Notes gathered during the writing of Souvenirs from Bad City.

The ancient archetype, as old as the Babylonian myth of Lilith herself. Lilith is believed to have evolved from a type of Mesopotamian demon into a night creature, or night hag, in Hebrew myth, recorded in a list of monsters in the Dead Sea Scrolls.

Quoting the Book of Isaiah 34,

(12) Her nobles shall be no more, nor shall kings be proclaimed there; all her princes are gone. (13) Her castles shall be overgrown with thorns, her fortresses with thistles and briers. She shall become an abode for jackals and a haunt for ostriches. (14) Wildcats shall meet with desert beasts, satyrs shall call to one another; There shall the Lilith repose, and find for herself a place to rest. (15) There the hoot owl shall nest and lay eggs, hatch them out and gather them in her shadow; There shall the kites assemble, none shall be missing its mate. (16) Look in the book of the LORD and read: No one of these shall be lacking, For the mouth of the LORD has ordered it, and His spirit shall gather them there. (17) It is He who casts the lot for them, and with His hands He marks off their shares of her; They shall possess her forever, and dwell there from generation to generation.

It is interesting to note that the King James version of the Bible translated Lilith as “screech owl” - but notably, the Moffat Translation of the Bible released in 1922 translated Lilith as “vampire”. Lilith was so often translated as a “screech owl” or “night creature”, explained by the fact that her name is rarely mentioned in Hebraic text, and when it is, it’s often because she represents the female epitome of chaos and ungodliness. For an audience with little knowledge of Mesopotamian legend or Hebrew folklore after the 8th century, “Lilith” the word was *hapax legomenon in the Christian Bible - a word that occurs once within a body of work. Because I am fascinated by the many Western translations of “Lilith”, I also looked up the Greek and Latin translations in Bibles preceding the total spread of Christianity in Europe. I discovered that “Lilith” became “Lamia”, as recorded in the early 5th century by the Latin poet Vulgate :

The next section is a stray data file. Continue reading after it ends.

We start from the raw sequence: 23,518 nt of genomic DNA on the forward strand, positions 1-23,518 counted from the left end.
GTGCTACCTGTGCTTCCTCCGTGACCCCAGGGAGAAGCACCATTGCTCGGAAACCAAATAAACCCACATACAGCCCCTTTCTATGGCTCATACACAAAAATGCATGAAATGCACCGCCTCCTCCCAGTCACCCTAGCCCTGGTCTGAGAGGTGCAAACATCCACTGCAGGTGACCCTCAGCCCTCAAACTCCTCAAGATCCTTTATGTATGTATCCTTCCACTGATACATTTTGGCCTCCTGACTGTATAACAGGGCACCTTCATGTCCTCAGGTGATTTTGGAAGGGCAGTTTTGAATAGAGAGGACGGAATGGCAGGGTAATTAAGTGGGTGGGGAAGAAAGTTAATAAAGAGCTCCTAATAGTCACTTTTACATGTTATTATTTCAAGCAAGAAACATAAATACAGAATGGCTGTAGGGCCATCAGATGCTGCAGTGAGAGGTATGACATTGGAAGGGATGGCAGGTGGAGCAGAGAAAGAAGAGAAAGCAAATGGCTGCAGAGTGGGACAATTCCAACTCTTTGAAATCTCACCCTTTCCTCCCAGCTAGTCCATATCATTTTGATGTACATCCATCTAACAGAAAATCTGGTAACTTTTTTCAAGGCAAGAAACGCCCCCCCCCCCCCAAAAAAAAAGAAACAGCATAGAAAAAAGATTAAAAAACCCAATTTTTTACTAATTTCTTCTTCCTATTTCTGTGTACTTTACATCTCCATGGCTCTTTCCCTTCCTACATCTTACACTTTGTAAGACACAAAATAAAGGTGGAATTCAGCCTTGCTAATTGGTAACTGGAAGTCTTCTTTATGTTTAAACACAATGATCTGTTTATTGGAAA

et occurrent daemonia onocentauris et pilosus clamabit alter ad alterum ibi cubavit lamia et invenit sibi requiem
Isaiah (Isaias Propheta) 34.14

And demons shall meet with monsters, and one hairy one shall cry out to another; there the lamia has lain down and found rest for herself

Very early renditions of the Bible, such as Wycliffe’s Bible in 1395, preserved this Latin translation of Lamia. Unknown to myself, in ancient Greek mythology, Lamia was a stunningly beautiful Lybian queen who became a child-eating demon, having lost her mind in grief and despair. In some stories, as those transcribed by the poet Horace, she was cursed by Hera to eat her own children, and was tormented by the possibility of bringing them back alive. Lamia transcended her Greek origins through the poetry of John Keats, and in Elizabeth Barrett Browning’s poem “Aurora Leigh”. In Mediterranean folklore, she was a fairy-tale villain, a threat used by mothers to induce good behaviour in children.

Why so much focus on a name? Lamia and Lilith, two distinct creatures who were both muddled together after their legends and stories left the Near East. There is a strong vampiric element to the stories of both demons - there is also an interesting conflation of the independence of women’s will, uncleanliness, and the murder or devouring of children, in the myriad stories recorded on both demons.


Leinweber, D. W. “Witchcraft and Lamiae in ‘The Golden Ass’”. Folklore 105. UK: Taylor & Francis Group, 1994: 77-82.

Ogden, D. Night’s Black Agents: Witches, Wizards, and the Dead in the Ancient World. New York: Hambledon Continuum, 2008.

Robert Graves and Raphael Patai. Hebrew Myths: The Book of Genesis New York: Doubleday, 1964. pp 65-69

A photo of Gersande's face.

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